The 2013 London Chess Classic, including Gawain Jones (fifth from left) and Jonathan Rowson (eighth from left). Photo by John Saunders.
Back to Saturday’s conference. I was especially looking forward to hearing Jonathan Rowson, because I had seen him so often over the past couple of decades. As fellow grandmasters and former British chess champions, he and our son Gawain have known and played against and alongside one another for many years. I didn’t know anything about his life outside chess, and so when I first read the programme I wondered whether it was another chap of the same name. But no, Grandmaster Jonathan Rowson and Jonathan Rowson, Director of the Social Brain Centre of the RSA are one and the same.
His work is excitingly multi-disciplinary – ‘trans-disciplinary’ as it’s described – in a way that’s been unusual for the past century or so. Spirituality, psychology, sociology, economics and biology all inform one another in the work of the Social Brain Centre, creating really imaginative yet grounded ways to approach contemporary issue and dilemmas.
And there is no greater dilemma or more urgent issue than climate change. As Jonathan pointed out, even when the science is utterly credible, the fact of climate change stays incredible for us; a challenge so vast that our rational responses bump up against their limitations and we remain impotent. To find anything like appropriate resources, we need to dig deep into our roots, and it may be that spirituality, as much than science, can give us a felt sense of the problem we face.
One of the unexpected links between Jonathan’s talk and that of Molly Scott-Cato, which I wrote about on Saturday evening, was the issue of death. One of the symptoms Molly identified as part of the Max Weber’s ‘disenchantment of the world’ is a failure to encompass the idea of death. If, as participants in a growth-obsessed society, we only exist to produce and to consume, then the idea of dying, of no longer being either a consumer or a producer, becomes literally unimaginable.
Jonathan’s insight was related, drawing a parallel between our ambiguous attitude towards our individual deaths and towards the communal, global self-destruction that is climate change. Just as we both know and choose not to know that we will die, so we are both aware and wilfully ignorant of the existence and escalation of climate change.
Jonathan described himself as ‘not really Green or Christian, but close enough to both’ and his insights, as a ‘proto-Christian’ were invigorating and challenging. He pointed out that climate change is not just an environmental problem, but about economics and power, and suggested some of the ways in which Christian approaches and concepts might help us to ‘get real’ in how we think, speak and work. Some of what follows is Jonathan’s own phrasing, some my interpretation and response.
I have already mentioned the parallels between our simultaneous awareness and denial of death and of climate change, and Jonathan sees the Christian centrality of Easter, that ‘very grown-up story’, as a source of strength and hope. We already have, at the heart of our tradition, an understanding of suffering and humiliation, and a pattern and promise for how they can be transformed and overcome.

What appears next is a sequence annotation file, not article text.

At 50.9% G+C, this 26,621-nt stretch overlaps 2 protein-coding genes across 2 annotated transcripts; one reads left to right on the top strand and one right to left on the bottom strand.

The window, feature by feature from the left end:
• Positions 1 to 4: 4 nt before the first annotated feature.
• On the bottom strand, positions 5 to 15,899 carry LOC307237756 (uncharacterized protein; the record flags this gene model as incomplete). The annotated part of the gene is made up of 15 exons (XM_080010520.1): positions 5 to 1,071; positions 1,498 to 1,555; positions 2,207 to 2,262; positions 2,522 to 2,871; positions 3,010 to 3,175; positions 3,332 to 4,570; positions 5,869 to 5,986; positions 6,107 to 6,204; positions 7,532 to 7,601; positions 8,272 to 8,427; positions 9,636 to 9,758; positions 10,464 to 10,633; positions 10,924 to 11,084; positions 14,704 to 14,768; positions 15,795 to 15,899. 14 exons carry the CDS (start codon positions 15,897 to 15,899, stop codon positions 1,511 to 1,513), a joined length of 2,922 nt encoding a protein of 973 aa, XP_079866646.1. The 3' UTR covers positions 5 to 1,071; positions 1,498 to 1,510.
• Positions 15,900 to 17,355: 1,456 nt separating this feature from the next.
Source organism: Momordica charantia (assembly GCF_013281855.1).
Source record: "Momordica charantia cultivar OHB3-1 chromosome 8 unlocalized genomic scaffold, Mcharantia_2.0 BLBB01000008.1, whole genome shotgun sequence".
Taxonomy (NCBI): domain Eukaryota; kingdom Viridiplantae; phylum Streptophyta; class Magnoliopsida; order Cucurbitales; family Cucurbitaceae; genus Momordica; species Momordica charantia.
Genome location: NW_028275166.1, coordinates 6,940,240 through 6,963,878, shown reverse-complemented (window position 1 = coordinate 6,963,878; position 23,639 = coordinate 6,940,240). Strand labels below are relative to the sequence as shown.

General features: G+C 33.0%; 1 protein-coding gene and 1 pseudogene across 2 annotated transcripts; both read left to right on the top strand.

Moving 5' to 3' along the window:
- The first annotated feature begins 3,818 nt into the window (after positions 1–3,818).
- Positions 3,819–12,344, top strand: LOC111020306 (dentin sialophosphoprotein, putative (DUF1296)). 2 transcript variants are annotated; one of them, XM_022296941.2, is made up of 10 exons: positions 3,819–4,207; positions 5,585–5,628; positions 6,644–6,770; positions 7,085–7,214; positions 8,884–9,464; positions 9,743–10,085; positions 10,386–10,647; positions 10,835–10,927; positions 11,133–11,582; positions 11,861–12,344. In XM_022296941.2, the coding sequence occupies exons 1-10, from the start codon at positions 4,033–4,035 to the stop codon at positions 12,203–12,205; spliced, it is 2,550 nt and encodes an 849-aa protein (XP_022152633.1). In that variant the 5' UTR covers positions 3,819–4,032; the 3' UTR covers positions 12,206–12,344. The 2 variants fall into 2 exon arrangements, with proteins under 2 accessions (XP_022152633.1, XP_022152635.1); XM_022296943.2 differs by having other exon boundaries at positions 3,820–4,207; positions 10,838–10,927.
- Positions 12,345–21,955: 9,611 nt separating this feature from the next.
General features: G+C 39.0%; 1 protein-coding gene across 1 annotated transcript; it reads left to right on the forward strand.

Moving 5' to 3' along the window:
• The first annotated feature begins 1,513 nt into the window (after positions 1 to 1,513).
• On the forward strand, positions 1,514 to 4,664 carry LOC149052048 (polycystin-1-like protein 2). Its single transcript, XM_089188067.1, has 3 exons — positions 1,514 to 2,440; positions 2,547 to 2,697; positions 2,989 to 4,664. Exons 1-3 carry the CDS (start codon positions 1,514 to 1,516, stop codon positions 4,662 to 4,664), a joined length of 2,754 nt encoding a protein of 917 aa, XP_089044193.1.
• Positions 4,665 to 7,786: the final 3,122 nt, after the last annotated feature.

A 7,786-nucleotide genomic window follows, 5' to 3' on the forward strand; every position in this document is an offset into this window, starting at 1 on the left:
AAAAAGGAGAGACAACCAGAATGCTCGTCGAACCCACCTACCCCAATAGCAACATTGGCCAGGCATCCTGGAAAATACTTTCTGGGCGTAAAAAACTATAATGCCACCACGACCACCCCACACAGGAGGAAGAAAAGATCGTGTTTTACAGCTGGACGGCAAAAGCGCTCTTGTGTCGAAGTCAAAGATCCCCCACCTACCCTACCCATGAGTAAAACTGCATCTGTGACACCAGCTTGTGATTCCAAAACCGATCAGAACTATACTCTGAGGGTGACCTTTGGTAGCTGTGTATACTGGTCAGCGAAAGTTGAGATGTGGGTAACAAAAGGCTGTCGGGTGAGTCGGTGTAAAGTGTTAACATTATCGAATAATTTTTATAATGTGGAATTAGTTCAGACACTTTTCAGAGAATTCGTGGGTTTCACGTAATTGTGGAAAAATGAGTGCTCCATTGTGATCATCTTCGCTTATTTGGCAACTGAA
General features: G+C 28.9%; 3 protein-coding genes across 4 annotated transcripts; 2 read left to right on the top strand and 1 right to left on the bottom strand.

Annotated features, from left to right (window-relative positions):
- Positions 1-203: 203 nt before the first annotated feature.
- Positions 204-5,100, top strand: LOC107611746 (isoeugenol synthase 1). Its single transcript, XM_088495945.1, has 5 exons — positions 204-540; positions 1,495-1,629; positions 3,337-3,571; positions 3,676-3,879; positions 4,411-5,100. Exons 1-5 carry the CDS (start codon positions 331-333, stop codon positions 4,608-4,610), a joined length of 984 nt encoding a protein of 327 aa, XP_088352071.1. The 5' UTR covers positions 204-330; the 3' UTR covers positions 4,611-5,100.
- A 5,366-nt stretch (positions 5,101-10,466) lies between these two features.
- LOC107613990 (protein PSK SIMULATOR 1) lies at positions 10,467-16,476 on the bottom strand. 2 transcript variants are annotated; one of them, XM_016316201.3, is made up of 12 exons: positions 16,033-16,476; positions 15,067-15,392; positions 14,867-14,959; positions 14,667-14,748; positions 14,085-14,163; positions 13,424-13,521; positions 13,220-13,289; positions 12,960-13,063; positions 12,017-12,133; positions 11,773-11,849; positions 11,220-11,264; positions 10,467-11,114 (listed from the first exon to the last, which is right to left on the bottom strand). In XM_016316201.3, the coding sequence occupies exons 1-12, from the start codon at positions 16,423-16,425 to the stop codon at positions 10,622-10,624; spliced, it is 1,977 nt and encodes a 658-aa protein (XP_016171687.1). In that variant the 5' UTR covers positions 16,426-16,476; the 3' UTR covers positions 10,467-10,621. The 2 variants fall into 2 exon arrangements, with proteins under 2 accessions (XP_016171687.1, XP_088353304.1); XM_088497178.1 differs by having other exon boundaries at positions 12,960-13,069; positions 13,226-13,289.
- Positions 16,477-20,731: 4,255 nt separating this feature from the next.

The sacramental narrative of baptism speaks of being thrown into a chaotic, destabilized world and finding order and meaning, while that of the eucharist tells us of the centrality of the tangible, of our bodies, and of how the body can be a tool for liberation. Climate change is fundamentally an attack on our collective body, and we cannot overcome or contain it without acknowledging the vulnerability and resilience which we share.
Prayer, in its sustained attention, holding the gaze of the contemplated with care and patience, is a model for the way we need to consider climate change, deeply and seriously, without turning away to facile distractions and simplistic non-solutions.
And the concept of sin, so often what makes the Christian faith appear unsympathetic and anachronistic, makes bitter sense in a world broken by human action and inaction. Francis Spufford’s definition of sin as ‘the human propensity to fuck things up’ describes precisely the unbelievable stupidity of our wreckage of our own planet, our being out of kilter with our own nature and the brokenness, depth and darkness of the world we find ourselves in.
But the Christian faith tells us that sin is not the final word, that there is hope of overcoming the darkness, and that hope is love. Not the watery sentimental kind co-opted by romance, but the ‘fierce loves’, the maternal, the fraternal (embodied in the figure of Sam in The Lord of the Rings) the loves that will struggle and work and weep and struggle again for those who need them.
We have the power and the duty to speak boldly and strongly – Jonathan sees the divestment movement as a particular source of optimism, and exactly what Christians should be doing. Every tradition needs to find its own ‘beating heart’ to face the climate challenge. For Christians, perhaps the cross leads the way, in its juxtaposition of community and transcendence. Now we need, honestly, humbly and courageously, to take up that cross.